Purpose: A surprisingly large proportion of the working population of the USA consists of individuals with felony convictions. Moreover, the issue of employability of these individuals is compounded for minorities. This paper aims to present two experimental studies investigating whether minorities with felony backgrounds have a more difficult time being selected for employment than identically situated white applicants. The authors ground the paper in realistic group conflict theory. Results indicate discrimination is more acute against minorities with felony backgrounds than whites with the same background and shed light on the mechanisms leading to this discrimination. Theoretical and practical implications are discussed. Design/methodology/approach: This paper involves two experimental studies involving working adults engaging with realistic survey situations using mTurk. Findings: Results of both studies indicate discrimination is more acute against minorities with felony backgrounds than whites with the same background, and shed light on the mechanisms leading to this discrimination. Research limitations/implications: One limitation of the methodology is that the authors used fictional candidates and jobs. This may have led to understating the effects of discrimination on minorities because it allowed applicants to answer in socially desirable ways (e.g. absent of racial bias) without suffering any of the anticipated negative consequences of actually hiring individuals about whom they hold negative stereotypes. Practical implications: This research has several important implications for practice. First, organizations should be keenly aware of the potential for subtle and unconscious bias to affect the job application process even among well-intentioned hiring managers. Second, as the bias is often triggered by threats, organizations should share with their employees the nature of the threat involved with former felons. Social implications: Organizations should deliberately address issues associated with the use of criminal background checks. For many organizations, a felony conviction in an applicant’s background automatically eliminates that person from employment. However, a substantial amount of the workforce now has a felony in their background. Indeed, the Equal Employment Opportunity Commission (2012) has issued guidelines that detail important factors that organizations should consider on a case-by-case basis when considering employment for former felons. Organizations may consider updating any blanket exclusions regarding the hiring of ex-felons – not only because it makes good policy but also because it may help the organization hire the best people. Originality/value: This research studies an important – and growing – societal problem related to the hiring of convicted felons, and the related issue of racial discrimination that affects black convicted felons particularly hard. There has been very little work in the management area on this topic. Moreover, there has been very little work in all areas that includes experimental methods. The use of such methods is particularly useful to eliminate confounds found in field data.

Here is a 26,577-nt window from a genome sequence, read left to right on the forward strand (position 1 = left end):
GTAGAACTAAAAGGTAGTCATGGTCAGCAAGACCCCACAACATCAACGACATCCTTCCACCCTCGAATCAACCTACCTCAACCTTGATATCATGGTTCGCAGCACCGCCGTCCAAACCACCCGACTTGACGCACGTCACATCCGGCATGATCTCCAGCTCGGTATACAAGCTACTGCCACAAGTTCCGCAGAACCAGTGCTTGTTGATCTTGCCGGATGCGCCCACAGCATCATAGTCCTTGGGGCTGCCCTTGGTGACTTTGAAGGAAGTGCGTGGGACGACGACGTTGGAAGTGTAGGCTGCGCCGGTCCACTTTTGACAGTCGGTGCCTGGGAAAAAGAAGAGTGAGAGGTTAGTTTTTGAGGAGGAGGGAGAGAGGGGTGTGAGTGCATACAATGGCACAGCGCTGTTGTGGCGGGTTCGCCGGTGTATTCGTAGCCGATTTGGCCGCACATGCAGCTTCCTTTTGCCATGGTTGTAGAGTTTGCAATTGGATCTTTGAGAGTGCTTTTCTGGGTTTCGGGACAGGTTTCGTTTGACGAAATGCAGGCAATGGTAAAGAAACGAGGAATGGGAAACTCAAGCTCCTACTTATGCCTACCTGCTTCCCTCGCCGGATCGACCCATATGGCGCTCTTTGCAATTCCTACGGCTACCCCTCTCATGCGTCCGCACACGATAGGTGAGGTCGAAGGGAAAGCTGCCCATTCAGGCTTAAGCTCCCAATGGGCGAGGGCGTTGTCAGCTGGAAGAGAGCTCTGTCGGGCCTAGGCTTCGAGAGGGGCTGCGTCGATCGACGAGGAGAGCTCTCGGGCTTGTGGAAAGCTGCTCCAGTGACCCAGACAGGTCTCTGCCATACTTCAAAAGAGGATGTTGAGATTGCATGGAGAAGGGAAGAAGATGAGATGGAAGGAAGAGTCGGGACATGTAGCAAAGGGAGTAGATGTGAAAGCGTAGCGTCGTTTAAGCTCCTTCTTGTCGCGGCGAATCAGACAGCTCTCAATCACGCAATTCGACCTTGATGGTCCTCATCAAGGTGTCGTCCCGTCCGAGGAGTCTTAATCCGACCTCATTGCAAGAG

ASJC Scopus subject areas
- Strategy and Management
- Management of Technology and Innovation